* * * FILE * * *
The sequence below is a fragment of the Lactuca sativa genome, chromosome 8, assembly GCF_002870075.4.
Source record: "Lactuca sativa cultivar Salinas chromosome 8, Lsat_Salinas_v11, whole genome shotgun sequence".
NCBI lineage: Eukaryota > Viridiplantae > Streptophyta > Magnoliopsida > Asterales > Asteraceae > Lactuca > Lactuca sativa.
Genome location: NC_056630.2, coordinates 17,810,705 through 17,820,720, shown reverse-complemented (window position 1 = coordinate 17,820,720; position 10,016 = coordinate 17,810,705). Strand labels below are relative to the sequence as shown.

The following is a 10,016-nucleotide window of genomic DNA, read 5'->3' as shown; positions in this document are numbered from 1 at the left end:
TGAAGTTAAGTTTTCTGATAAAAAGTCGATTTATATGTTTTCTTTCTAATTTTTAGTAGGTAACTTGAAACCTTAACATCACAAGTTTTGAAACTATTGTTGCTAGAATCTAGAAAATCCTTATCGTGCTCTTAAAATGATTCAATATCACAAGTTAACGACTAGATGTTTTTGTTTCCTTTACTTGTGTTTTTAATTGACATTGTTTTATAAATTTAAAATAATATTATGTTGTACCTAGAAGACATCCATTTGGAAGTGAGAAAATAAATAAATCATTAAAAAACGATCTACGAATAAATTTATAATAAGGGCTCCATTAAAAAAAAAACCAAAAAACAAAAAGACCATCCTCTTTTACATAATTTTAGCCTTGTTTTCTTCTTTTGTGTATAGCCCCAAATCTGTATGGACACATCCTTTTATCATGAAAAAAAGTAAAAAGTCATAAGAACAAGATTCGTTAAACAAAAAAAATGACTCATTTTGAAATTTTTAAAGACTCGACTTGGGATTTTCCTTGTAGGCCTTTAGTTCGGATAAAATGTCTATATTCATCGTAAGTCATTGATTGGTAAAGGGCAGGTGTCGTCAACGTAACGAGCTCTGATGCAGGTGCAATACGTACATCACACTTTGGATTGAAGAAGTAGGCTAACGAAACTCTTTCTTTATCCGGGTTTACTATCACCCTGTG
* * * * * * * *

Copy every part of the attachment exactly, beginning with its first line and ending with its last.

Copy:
The sequence below is a fragment of the Lactuca sativa genome, chromosome 8, assembly GCF_002870075.4.
Source record: "Lactuca sativa cultivar Salinas chromosome 8, Lsat_Salinas_v11, whole genome shotgun sequence".
NCBI lineage: Eukaryota > Viridiplantae > Streptophyta > Magnoliopsida > Asterales > Asteraceae > Lactuca > Lactuca sativa.
Genome location: NC_056630.2, coordinates 17,810,705 through 17,820,720, shown reverse-complemented (window position 1 = coordinate 17,820,720; position 10,016 = coordinate 17,810,705). Strand labels below are relative to the sequence as shown.

The following is a 10,016-nucleotide window of genomic DNA, read 5'->3' as shown; positions in this document are numbered from 1 at the left end:
TGAAGTTAAGTTTTCTGATAAAAAGTCGATTTATATGTTTTCTTTCTAATTTTTAGTAGGTAACTTGAAACCTTAACATCACAAGTTTTGAAACTATTGTTGCTAGAATCTAGAAAATCCTTATCGTGCTCTTAAAATGATTCAATATCACAAGTTAACGACTAGATGTTTTTGTTTCCTTTACTTGTGTTTTTAATTGACATTGTTTTATAAATTTAAAATAATATTATGTTGTACCTAGAAGACATCCATTTGGAAGTGAGAAAATAAATAAATCATTAAAAAACGATCTACGAATAAATTTATAATAAGGGCTCCATTAAAAAAAAAACCAAAAAACAAAAAGACCATCCTCTTTTACATAATTTTAGCCTTGTTTTCTTCTTTTGTGTATAGCCCCAAATCTGTATGGACACATCCTTTTATCATGAAAAAAAGTAAAAAGTCATAAGAACAAGATTCGTTAAACAAAAAAAATGACTCATTTTGAAATTTTTAAAGACTCGACTTGGGATTTTCCTTGTAGGCCTTTAGTTCGGATAAAATGTCTATATTCATCGTAAGTCATTGATTGGTAAAGGGCAGGTGTCGTCAACGTAACGAGCTCTGATGCAGGTGCAATACGTACATCACACTTTGGATTGAAGAAGTAGGCTAACGAAACTCTTTCTTTATCCGGGTTTACTATCACCCTGTG